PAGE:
In a significant discovery, astronomers have spotted one of the closest known multiplanet systems located within our galactic neighbourhood. The system is about 10 parsecs or 33 light-years from Earth and was identified by NASA’s Transiting Exoplanet Survey Satellite (TESS). The system was first spotted in October 2021 when Michelle Kunimoto, a postdoc in MIT’s Kavli Institute for Astrophysics and Space Research and one of the discovery’s lead scientists, was analysing the data from TESS.
Adding to the astronomers’ fascination, a star, HD 260655, at the heart of the system was found to be hosting at least two Earth-like terrestrial planets.
Kunimoto noticed a pair of periodic dips in the starlight from the HD 260655 star. She then made use of the mission’s science inspection pipeline to examine the signals and they were soon classified as TESS Objects of Interest (TOIs) or potential planets. While the process for such classification can take several years, the time was shortened in the case of HD 260655 using archival data.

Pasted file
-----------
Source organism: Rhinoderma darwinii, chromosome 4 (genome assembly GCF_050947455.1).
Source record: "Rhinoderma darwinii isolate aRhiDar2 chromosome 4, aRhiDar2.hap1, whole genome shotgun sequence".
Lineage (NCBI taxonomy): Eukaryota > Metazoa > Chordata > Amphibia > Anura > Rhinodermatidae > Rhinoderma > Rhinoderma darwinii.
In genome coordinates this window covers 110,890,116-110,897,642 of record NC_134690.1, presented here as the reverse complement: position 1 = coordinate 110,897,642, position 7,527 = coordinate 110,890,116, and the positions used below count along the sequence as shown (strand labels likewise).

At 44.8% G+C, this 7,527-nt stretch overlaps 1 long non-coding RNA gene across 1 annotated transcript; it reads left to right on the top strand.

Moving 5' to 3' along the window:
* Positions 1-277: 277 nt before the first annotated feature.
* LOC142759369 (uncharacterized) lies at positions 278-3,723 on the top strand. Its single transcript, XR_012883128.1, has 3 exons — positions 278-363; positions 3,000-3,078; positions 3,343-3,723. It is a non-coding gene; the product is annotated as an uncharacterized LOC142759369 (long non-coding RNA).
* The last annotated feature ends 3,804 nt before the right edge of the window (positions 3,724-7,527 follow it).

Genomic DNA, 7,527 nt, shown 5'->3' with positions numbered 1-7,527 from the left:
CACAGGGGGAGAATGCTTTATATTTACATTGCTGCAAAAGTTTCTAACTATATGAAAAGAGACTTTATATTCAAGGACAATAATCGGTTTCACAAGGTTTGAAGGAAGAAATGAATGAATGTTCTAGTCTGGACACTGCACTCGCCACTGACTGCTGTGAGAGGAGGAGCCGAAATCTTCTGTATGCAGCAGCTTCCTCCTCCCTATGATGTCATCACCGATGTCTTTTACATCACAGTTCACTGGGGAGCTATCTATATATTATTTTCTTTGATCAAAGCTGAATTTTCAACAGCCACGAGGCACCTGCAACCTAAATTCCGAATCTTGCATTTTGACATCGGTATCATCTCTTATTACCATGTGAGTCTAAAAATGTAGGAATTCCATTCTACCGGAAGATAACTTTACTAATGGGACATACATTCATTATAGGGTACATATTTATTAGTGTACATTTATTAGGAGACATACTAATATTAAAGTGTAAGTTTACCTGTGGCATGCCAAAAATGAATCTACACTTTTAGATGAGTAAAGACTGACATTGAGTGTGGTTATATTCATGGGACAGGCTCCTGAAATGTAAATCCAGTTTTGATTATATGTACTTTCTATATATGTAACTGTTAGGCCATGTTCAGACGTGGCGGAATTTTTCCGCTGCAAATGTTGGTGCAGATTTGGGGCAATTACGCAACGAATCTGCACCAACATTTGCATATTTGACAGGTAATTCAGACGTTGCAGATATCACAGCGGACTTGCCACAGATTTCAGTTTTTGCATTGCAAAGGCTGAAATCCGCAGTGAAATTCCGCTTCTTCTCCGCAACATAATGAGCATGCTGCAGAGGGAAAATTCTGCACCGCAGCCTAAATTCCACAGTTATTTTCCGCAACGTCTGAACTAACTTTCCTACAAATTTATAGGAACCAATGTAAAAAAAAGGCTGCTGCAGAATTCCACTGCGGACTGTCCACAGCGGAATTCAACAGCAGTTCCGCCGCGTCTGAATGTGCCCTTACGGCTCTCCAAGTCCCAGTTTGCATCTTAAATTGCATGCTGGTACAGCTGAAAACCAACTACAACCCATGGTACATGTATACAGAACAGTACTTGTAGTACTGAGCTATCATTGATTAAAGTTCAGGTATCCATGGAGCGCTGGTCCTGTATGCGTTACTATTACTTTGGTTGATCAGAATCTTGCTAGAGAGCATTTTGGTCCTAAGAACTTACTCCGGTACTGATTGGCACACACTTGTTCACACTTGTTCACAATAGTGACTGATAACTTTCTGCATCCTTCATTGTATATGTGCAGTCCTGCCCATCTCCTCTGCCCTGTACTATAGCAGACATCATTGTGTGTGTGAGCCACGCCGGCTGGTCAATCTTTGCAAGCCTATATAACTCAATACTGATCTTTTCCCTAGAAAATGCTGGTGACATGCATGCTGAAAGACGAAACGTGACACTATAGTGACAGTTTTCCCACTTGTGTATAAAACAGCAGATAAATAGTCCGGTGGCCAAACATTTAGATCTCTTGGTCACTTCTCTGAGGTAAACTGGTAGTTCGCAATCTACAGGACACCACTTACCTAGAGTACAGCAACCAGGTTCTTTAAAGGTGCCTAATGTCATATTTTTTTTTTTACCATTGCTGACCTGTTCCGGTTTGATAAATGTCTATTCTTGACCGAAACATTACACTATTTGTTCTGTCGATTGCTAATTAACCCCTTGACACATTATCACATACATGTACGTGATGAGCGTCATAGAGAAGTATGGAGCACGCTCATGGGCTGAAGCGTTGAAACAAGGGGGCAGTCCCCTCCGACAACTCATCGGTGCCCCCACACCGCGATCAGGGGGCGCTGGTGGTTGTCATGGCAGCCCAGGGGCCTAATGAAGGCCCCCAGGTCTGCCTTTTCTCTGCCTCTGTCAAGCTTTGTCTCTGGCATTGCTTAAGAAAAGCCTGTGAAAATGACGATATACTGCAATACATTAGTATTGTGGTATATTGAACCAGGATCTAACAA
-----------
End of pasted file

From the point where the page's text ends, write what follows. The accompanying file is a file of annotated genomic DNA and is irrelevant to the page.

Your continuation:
Kunimoto found that the HD 260655 star had been observed by the High-Resolution Echelle Spectrometer (HIRES) as well. It is an instrument that operates in Hawaii as part of the Keck Observatory. In addition, the same star was also listed in an independent survey by CARMENES, which operates as part of Spain’s Calar Alto Observatory.
Kunimoto and his team approached both HIRES and CARMENES and combined the two data. After the collaboration, the presence of the two planets around HD 260655 was confirmed.
“Both planets in this system are each considered among the best targets for atmospheric study because of the brightness of their star,” said Kunimoto.
By further studying the TESS data, astronomers determined that the inner planet, HD 260655b, orbits the star every 2.8 days while the outer planet, HD 260655c, orbits every 5.7 days. The inner planet was found to be two times the mass of Earth while the outer one was thrice as big as Earth.
Assessing the density of the two planets, the team concluded that they are terrestrial or rocky like Earth. However, the planets are unlikely to be habitable due to their high temperature. “We consider that range outside the habitable zone, too hot for liquid water to exist on the surface,” Kunimoto added.